Foreigners who learn English as a Second Language (E.S.L.) often ask me whether they should learn an American accent or a British accent.  I am in favor of  the American accent.

This is a subject that interests me very much.  Accents are a specialty of mine. I lived as an American in England for many years, so I have thought about this a lot.

It is true that a real Oxford-Cambridge British accent is very beautiful.  (For a great example, listen to Margaret Thatcher on YouTube.)  However, in all my years in London, I never once heard a foreigner speak with a correct British accent.  It is almost impossible to capture!  Even Americans who try to learn British accents almost always fail (especially in the theater).

One of the problems with a British accent (and by this I mean English, not Scottish or Welsh) is that it must be 100% perfect or it sounds really horrible.  (And I mean REALLY horrible!)  To any British person, even a 90%-correct English accent sounds 100% wrong!  This is not true in America.  Here, the rules are not so strict.  Foreigners can easily learn English with a fine American accent.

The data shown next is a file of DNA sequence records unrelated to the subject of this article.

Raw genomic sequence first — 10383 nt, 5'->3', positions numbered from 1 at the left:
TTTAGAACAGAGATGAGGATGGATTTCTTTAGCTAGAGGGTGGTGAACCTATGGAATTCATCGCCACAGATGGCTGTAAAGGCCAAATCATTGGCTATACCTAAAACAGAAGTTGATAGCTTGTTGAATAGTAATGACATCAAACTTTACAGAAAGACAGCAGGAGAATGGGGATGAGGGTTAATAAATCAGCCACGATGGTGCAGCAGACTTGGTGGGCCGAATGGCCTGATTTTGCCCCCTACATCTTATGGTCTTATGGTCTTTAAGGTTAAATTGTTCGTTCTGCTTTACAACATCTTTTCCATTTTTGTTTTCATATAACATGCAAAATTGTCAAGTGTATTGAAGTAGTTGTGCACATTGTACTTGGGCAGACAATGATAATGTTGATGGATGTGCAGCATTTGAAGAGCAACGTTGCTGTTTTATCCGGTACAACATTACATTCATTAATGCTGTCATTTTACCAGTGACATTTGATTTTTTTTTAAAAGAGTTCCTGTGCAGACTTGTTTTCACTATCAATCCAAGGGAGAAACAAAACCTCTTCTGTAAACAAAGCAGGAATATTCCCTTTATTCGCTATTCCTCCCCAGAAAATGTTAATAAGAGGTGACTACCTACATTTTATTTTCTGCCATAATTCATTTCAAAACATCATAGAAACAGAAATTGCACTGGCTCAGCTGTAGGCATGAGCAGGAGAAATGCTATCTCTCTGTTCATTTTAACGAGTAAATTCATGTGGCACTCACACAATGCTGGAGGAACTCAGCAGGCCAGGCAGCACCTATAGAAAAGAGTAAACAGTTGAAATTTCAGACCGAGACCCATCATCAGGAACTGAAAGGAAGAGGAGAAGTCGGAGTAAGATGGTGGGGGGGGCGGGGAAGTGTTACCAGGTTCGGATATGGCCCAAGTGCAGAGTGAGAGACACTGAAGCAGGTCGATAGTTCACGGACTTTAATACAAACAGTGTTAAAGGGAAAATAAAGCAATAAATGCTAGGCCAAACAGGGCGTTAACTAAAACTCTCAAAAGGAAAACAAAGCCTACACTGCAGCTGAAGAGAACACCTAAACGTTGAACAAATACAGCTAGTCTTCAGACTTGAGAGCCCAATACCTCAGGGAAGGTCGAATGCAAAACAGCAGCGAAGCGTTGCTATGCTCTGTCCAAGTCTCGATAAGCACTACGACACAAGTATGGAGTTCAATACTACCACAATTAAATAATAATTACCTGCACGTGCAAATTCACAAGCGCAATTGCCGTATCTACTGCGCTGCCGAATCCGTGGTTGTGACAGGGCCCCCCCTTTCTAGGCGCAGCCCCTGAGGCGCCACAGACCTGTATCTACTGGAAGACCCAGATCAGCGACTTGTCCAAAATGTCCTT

There is another, more important, problem with accents in England:  Even within a city like London, there are many, many different kinds of accents, and each accent represents a different social class.  If you have seen the movie musical “My Fair Lady” (it’s a great one to rent – it is all about a lower-class Englishwoman trying to learn “proper” English), the story is all about this problem.

Every time English people speak, they are advertising their regional or social class background.  Every accent puts you into a kind of “box.”  These differences are tiny but very important.  Even a school can have a specific accent:  I went to a famous British boarding school called Eton, and I often know if someone went to that school when I hear them talk.  Many foreigners think a British accent sounds elegant:  Actually, if you learn the “wrong” accent, it is just the opposite!

As a foreigner studying English, you can easily avoid this whole problem if you decide to learn English with an American accent.

American accents are usually not signals of social class.  If possible, you should avoid extreme regional accents – for example, from the South or from Boston (or even some parts of New York City!).  These can sound beautiful, but again, they put you into a kind of “box.”

In my classes, students learn English with a simple clear standard American accent.  I find that is the best solution.